US Army Corps of Engineers
Galveston District

Environmental Section

Egret

As the nation’s environmental engineer, the U.S. Army Corps manages one of the largest federal environmental missions: restoring degraded ecosystems; constructing sustainable facilities; regulating waterways; managing natural resources and cleaning up contaminated sites from past military activities. 

The USACE environmental programs support the warfighter and military installations worldwide as well as USACE public recreation facilities throughout the country. In 2002, USACE adopted its seven Environmental Operating Principles, or green ethics, which continue to guide our environmental and sustainability work today.

USACE works in partnership with other federal and state agencies, non-governmental organizations and academic institutions to find innovative solutions to challenges that affect everyone – sustainability, climate change, endangered species, environmental cleanup, ecosystem restoration and more.

USACE works to restore degraded ecosystem structure, function and dynamic processes to a more natural condition through large-scale ecosystem restoration projects and by employing system-wide watershed approaches to problem solving and management for smaller ecosystem restoration projects. USACE’s Regulatory Program works to ensure no net loss of wetlands while issuing about 90,000 permits a year.

USACE environmental cleanup programs focus on reducing risk and protecting human health and the environment in a timely and cost-effective manner. We are striving to restore ecosystem structure and processes, manage our land, resources and construction activities in a sustainable manner and support cleanup and protection activities efficiently and effectively, all while leaving the smallest footprint behind.

Find out more about our projects and programs.

Fast Facts

USACE manages, designs and executes a full range of cleanup and protection activities, such as:

  • Cleaning up sites contaminated with hazardous, toxic or radioactive waste or ordnance through the Formerly Used Defense Sites program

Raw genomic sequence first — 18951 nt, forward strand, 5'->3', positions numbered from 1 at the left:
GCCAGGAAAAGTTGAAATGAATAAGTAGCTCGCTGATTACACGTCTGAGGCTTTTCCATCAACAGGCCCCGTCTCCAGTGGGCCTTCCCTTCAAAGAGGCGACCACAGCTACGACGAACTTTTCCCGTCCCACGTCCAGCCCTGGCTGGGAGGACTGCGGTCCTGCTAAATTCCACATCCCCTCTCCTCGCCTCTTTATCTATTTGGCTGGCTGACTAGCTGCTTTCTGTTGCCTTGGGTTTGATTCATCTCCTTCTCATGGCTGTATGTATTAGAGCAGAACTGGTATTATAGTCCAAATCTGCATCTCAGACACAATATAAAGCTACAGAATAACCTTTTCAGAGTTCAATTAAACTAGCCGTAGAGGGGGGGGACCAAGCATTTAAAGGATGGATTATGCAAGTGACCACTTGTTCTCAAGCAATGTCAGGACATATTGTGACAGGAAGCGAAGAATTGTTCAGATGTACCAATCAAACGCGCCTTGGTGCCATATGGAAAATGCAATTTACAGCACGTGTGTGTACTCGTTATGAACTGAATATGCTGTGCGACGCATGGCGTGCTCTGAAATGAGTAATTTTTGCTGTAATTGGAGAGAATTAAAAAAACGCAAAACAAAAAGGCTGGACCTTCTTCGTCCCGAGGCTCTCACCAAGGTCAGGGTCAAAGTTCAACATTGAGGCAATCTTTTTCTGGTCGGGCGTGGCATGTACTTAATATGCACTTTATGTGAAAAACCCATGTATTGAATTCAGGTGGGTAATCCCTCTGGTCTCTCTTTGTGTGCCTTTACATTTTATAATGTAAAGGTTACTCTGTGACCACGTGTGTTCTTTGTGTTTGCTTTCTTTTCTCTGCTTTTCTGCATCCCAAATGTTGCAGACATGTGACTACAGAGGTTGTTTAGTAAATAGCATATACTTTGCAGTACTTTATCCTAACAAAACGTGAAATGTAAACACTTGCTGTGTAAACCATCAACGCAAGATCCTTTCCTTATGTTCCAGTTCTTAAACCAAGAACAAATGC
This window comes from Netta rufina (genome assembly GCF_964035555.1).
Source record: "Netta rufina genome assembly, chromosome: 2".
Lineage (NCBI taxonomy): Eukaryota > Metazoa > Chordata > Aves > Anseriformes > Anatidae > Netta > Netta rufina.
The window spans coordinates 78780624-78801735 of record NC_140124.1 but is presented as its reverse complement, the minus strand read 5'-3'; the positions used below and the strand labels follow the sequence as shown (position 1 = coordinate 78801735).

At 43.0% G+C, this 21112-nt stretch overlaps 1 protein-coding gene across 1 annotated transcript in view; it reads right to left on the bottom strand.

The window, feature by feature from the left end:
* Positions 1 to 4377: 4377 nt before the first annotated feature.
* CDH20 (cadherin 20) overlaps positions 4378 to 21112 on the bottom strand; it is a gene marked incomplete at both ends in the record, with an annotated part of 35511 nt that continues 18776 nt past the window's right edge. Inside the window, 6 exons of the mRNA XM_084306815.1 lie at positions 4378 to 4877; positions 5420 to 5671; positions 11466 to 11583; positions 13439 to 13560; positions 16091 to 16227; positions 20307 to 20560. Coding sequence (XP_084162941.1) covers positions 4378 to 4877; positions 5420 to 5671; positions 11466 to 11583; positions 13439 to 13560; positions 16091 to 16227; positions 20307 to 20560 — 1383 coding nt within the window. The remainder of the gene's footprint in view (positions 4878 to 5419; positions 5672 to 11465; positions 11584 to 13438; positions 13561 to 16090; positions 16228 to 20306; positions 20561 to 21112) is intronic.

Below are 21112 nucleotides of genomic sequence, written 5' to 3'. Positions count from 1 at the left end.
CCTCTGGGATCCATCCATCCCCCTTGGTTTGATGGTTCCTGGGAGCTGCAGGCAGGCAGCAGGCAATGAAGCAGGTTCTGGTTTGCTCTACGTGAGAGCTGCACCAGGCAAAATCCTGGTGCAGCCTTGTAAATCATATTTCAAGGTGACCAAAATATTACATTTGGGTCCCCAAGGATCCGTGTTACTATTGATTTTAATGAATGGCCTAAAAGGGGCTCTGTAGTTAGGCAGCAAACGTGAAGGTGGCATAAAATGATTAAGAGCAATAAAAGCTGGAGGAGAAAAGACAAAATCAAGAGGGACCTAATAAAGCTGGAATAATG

• Cleaning up low-level radioactive waste from the nation’s early atomic weapons program through the Formerly Utilized Sites Remedial Action Program
  • Supporting the U.S. Environmental Protection Agency by cleaning up Superfund sites and working with its Brownfields and Urban Waters programs
  • Supporting the Army with the Base Realignment and Closure Act Program
  • Ensuring that facilities comply with federal, state and local environmental laws
  • Conserving cultural and natural resources

Find out more about the U.S. Army Corps of Engineers' marsh restoration and repairs to shoreline protection systems for existing ecosystems along the Houston-Galveston navigation channel.

Galveston District Environmental Section
Mailing Address:
USACE Galveston District
P.O. Box 1229
Galveston, TX 77553-1229

Email: SWG-P&E@usace.army.mil 
Phone: 409-766-3044

Ecosystem Restoration

Serving the nation in Ecosystem Restoration: Ecosystem restoration has become a primary mission of the U.S. Army Corps of Engineers, which budgets approximately $400-500 million annually to restore a wide variety of aquatic systems. Restoration investments will continue to grow because human infrastructure and water extractions will expand and many rivers will experience significant changes in flow and sediment regimes due to external stressors such as climate and land use change. The demand for sound science-based approaches and technologies will concurrently increase. The U.S. Army Corps of Engineers and the Engineer Research and Development Center are uniquely positioned and prepared to take on a national leadership role in this regard. Learn more about our ecosystem restoration program.